There's few things you can do to work on cadence. Generally it's easiest and best to do these on solo rides to avoid trying to keep up with a pace line.

Learn to use the full pedal stroke. Baggsy mentions pedaling with one leg which is a great way to learn to do that. Do it in 1-3 minute intervals and alternate legs-it is easiest to do this on a trainer. Get the feel and teach the legs to use the whole pedal stroke.

Consciously spin a much higher cadence using both legs....drop down to the gear that let's you keep a cadence of 95-100.....you're not concerned about speed for now........just your heart rate and cadence. Do some 20-30 mile rides while just spinning the cadences in those ranges. I prefer to do these types of exercises on a trainer as I can alter the gearing and control the heart rate better but it will work out on the road just as well.

BTW-my optimum speeds and outputs are while my cadence is around 85 rpm. We're all different but I've found from time trials that at 85 rpm and on the flats, that is the gear that I'm strong enough to push for a pretty long time. It does run the heart rate up but that's the idea in TT's!!

When I started riding I trained myself to ride with a cadence of 90+ but over the last year or so it has dropped a little as my legs have gotten a little stronger and can hold a little harder gear.

I hope this helps!
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Old 08-15-06, 01:29 PM
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To up my cadence i did a few different things
I rode my single speed @ least twice a week 46/16 gearing. Up hill I pushed as hard as possible
down hill I spun as fast as my legs would allow, until I spun out or was bouncing off of the saddle.

The other 4 days I would ride my other bikes in my 39-16-17 up hill and down hill as well as intervals up hills in a 39/19 or 39/21. These rides icluded long rides of 50- miles or more, and on flats I would spin in my Big ring 53/19. I did this every other week, the weeks I did not practice this it would be 2 days of a recovery ride the other 2 days at my normal clip with less mileage/distance.
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Old 08-15-06, 01:40 PM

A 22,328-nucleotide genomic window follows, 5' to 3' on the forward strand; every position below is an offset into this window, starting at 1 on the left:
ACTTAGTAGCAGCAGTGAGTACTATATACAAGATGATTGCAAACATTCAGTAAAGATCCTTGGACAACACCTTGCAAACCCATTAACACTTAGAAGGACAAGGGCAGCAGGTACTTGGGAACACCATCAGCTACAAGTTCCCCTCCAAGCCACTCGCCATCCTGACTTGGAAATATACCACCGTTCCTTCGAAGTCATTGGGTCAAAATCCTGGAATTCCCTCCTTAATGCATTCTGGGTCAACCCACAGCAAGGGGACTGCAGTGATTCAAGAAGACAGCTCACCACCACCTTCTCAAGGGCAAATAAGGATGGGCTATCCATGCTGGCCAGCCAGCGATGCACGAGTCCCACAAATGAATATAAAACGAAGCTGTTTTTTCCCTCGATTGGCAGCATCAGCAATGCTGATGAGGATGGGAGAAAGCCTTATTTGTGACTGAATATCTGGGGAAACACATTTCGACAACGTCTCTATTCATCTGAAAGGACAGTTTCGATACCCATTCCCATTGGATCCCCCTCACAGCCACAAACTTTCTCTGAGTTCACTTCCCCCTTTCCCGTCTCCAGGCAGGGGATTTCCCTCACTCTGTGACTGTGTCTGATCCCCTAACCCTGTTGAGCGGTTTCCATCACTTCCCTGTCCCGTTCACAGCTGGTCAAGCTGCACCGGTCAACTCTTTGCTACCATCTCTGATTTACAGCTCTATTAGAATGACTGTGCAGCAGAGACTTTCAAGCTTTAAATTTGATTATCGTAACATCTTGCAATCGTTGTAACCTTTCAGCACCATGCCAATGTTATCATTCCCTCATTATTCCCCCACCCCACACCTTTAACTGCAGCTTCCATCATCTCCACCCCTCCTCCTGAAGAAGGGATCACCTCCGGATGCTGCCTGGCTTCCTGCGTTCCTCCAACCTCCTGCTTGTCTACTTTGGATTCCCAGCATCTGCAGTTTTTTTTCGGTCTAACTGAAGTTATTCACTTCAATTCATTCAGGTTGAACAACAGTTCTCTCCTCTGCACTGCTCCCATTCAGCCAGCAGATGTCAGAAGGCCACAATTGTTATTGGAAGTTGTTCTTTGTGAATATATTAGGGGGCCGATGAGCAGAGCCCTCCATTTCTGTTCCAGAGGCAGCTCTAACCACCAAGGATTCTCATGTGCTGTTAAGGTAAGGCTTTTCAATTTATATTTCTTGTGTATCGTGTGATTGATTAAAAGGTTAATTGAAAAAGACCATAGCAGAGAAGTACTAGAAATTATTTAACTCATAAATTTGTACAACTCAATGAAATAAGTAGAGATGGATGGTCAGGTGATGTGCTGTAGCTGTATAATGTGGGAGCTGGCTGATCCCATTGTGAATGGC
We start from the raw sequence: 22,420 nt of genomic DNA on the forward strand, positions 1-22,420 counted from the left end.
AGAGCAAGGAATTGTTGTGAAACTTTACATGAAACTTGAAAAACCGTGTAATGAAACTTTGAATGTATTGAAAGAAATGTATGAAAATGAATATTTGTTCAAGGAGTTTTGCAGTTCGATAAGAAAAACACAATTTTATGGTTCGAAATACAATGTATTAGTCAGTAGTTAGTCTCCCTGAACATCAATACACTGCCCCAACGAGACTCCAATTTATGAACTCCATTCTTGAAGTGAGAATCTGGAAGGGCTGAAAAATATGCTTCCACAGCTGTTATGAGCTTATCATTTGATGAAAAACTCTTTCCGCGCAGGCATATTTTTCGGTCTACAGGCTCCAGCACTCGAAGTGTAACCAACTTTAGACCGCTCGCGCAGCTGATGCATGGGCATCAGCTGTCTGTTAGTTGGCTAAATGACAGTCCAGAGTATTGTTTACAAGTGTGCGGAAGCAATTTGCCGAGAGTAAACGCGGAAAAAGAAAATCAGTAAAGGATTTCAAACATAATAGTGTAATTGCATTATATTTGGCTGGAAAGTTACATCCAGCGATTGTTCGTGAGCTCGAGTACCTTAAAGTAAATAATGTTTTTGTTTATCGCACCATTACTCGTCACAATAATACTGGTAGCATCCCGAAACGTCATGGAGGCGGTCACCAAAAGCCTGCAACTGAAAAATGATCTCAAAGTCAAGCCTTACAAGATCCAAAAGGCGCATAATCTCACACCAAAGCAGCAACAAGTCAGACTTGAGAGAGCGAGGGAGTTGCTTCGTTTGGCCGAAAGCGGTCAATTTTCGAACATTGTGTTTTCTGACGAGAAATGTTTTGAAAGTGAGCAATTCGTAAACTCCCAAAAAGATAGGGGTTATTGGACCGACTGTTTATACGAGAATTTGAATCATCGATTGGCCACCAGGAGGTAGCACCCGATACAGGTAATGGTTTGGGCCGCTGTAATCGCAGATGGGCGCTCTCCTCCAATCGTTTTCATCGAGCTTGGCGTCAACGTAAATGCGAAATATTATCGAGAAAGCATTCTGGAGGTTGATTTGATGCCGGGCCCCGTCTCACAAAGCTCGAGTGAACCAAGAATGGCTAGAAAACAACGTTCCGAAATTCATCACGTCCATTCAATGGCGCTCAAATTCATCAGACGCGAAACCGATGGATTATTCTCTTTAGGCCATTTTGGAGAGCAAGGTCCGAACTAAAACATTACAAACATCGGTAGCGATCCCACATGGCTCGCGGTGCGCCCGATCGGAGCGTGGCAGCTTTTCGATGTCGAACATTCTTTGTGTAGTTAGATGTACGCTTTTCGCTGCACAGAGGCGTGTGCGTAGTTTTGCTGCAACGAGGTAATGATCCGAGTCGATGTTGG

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Originally Posted by jppe
BTW-my optimum speeds and outputs are while my cadence is around 85 rpm. We're all different but I've found from time trials that at 85 rpm and on the flats, that is the gear that I'm strong enough to push for a pretty long time. It does run the heart rate up but that's the idea in TT's!!
I also find that 85-95 is my sweet spot. I tend to spin more when I am pulling and push a bigger gear at lower cadence when I am drafting. I like the additional torque the bigger gear gives me to close gaps when chasing. I am almost always chasing when the group gets above 25mph I don't have the legs to pull for more than minute at that speed but I can hang on up to about 32mph, on flats. I have not found the ability to go any faster than that and it would require high cadence in big gears. Some day.
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Old 08-16-06, 06:12 PM
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Really isn't that hard to learn. Just try a series of 30 second faster by 10 rpm's. Do as many as you can, your legs will hurt and you may think they will drop off. They won't, but it sure feels like it. Set a goal of doing say 3 day 1, 5 day 2, 5 day 3, and 10 days 4 and 5. By then you should work on extending the length of time you can pedal faster. DO NOT try to keep the same speed, this is muscle training and not speed. Drop to a lower gear. After about 7 to 10 days, you should be able to ride at the new cadence. Now you can alternate or use either the old cadence or your newer faster cadence. Next will be adding power at faster cadence so you can go faster.
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Old 08-16-06, 07:51 PM
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Try a spinning class in the off season.....

Just don't force it. I always see this one guy trying to do a high cadence and he's not quite ready for it.... he's bouncing on that saddle like it's made of Flubber.
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Old 08-16-06, 08:08 PM
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Buy a fixie. Find the steepest, longest hill within 100 miles. Get someone to drop you off at the top. Click in. Accelerate. Guaranteed that your cadence will increase. Finito.